Zoom Image
Fig. 3 Coronal magnetic resonance imaging at root of zygoma on presentation (left) and after resection (right).

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Discussion

Intracranial disease is a rare (< 1%) complication of endometrial cancer, the most common gynecologic cancer.[16] [17] [18] [19] The most common sites of endometrial metastases include pelvic lymph nodes, vagina, peritoneum, or lung.[20] There were 53 reports of intracranial metastases in 2007, reviewed by Orrrú et al;[3] cases reported after this date are summarized in [Table 1]. Risk factors for intracranial metastasis include poorly differentiated histology, higher FIGO grade, and myometrial or lymphovascular invasion.[21] [22] Our patient exhibited all of these traits.

Table 1

Endometrial intracranial disease reported in the literature after 2007

Authors and year

No. of cases

Median age at diagnosis of IC disease (y)

Location of brain lesions

Multiple brain metastases

EC disease present

Treatment

Median survival after diagnosis of IC (mo)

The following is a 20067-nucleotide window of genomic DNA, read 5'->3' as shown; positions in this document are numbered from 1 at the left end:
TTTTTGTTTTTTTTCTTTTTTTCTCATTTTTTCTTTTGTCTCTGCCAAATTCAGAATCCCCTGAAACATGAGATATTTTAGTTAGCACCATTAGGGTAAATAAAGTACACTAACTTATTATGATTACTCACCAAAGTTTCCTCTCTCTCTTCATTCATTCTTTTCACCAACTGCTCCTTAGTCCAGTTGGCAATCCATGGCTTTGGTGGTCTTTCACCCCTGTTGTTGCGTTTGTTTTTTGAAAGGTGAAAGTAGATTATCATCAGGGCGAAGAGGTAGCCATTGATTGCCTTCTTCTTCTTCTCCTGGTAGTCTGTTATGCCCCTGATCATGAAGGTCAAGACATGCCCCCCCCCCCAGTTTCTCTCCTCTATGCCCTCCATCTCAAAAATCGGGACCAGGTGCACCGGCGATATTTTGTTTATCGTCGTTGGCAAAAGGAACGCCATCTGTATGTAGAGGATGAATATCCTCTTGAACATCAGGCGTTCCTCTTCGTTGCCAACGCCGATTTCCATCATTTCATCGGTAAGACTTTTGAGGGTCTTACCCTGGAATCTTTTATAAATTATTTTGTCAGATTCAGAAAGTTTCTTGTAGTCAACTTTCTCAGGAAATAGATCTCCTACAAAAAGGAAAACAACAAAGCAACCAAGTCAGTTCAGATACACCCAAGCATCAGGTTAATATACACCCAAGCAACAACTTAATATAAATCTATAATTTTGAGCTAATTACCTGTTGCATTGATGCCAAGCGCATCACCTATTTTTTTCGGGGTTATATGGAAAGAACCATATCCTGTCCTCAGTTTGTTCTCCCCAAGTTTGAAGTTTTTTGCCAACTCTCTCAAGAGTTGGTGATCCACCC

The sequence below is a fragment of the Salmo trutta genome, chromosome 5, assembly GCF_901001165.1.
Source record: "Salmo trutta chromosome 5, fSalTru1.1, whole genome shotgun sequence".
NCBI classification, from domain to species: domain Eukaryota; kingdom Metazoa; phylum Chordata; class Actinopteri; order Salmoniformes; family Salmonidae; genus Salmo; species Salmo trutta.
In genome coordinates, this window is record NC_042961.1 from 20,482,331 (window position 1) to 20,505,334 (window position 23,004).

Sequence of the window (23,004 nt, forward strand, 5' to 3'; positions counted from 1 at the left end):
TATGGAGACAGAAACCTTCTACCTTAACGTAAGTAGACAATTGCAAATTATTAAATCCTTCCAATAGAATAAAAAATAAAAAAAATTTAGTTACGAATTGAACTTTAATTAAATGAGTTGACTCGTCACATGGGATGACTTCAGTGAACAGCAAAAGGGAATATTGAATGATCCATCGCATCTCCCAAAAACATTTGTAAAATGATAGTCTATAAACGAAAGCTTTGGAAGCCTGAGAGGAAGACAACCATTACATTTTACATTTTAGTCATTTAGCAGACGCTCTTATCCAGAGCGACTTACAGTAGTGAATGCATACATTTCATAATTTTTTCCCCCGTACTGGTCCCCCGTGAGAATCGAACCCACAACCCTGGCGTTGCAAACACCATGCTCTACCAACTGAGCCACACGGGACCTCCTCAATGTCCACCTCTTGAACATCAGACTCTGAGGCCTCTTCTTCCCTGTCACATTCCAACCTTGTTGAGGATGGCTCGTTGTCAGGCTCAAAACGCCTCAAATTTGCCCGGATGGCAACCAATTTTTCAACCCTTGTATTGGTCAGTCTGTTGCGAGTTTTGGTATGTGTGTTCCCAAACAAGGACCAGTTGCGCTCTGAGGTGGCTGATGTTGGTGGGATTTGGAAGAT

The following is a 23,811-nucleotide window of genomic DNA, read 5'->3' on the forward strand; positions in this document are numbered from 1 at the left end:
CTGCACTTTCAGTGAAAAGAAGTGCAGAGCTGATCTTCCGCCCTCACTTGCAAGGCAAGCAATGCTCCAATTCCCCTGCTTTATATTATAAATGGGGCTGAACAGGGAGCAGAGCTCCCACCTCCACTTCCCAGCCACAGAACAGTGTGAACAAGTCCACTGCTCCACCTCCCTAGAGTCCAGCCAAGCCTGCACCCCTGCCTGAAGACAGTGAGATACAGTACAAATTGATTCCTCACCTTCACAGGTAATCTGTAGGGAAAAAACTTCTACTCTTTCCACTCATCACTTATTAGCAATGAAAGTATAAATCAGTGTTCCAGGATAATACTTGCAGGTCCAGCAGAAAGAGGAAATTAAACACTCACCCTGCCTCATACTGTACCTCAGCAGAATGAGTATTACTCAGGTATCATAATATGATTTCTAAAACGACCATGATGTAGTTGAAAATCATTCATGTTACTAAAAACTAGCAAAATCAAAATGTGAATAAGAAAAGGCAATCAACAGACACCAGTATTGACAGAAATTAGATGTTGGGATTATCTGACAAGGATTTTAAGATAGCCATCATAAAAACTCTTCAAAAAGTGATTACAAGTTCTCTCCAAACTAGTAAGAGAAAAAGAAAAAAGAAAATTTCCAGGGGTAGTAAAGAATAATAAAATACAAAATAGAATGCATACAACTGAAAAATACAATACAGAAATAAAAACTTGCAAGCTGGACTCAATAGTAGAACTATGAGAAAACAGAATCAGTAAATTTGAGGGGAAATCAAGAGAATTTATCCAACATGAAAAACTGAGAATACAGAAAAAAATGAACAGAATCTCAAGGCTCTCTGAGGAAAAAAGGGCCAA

Al-Mujaini et al, 2008[23]

1

69

ST

Yes

Yes

NS

NS

Monaco et al, 2008[21]

6

60

[**]

NS

NS

RT (6)

7

Ramirez et al, 2008[24]

1

61

ST

Yes

No

RT

17

Asensio et al, 2009[25]

1

72

LM

No

No

RT + CHT

4

Srikantia et al, 2009[26]

1

41

ST

Yes

Yes

RT

NS

Forster et al, 2011[27]

1

58

ST

Yes

Yes

RT + CHT

10

Cabuk-Comert et al, 2012[28]

2

NS

IT (2)

Yes = 1, No = 1

Yes = 2

RT (1)

17.5

Gulsen and Terzi, 2013[29]

1

71

ST + IT

Yes

No

Surgery + RT + CHT

9

Nassir et al, 2014[8]

1

74

ST

Yes

No

Surgery + RT

13

Gressel et al, 2015[9]

22

56

[**]

Yes = 14, No = 8

Yes = 17, No = 5

Surgery (1), RT (15), Surgery + RT (2), Pall (4)

4.5

Kim et al, 2015[11]

19

58 (mean)

NS

Yes = 8, No = 11

Yes = 8, No = 11

Surgery + RT (9), RT (5), Pall (2), CHT (3)

23 (mean)

Sawada et al, 2016[30]

1

40

IT

No

Yes

Surgery + RT

144

Uccella et al, 2016[31]

18

64

ST (12), IT (2), ST + IT (4)

Yes = 9, No = 9

Yes = 11, No = 7

RT (6), RT + CHT (1), Surgery + RT (8), Pall (3)

6.5

Kimyon et al, 2017[1]

1

69

[**]

No

No

Surgery + RT

21

Toyoshima et al, 2017[32]

2

62

LM

No

NS

Pall

1.5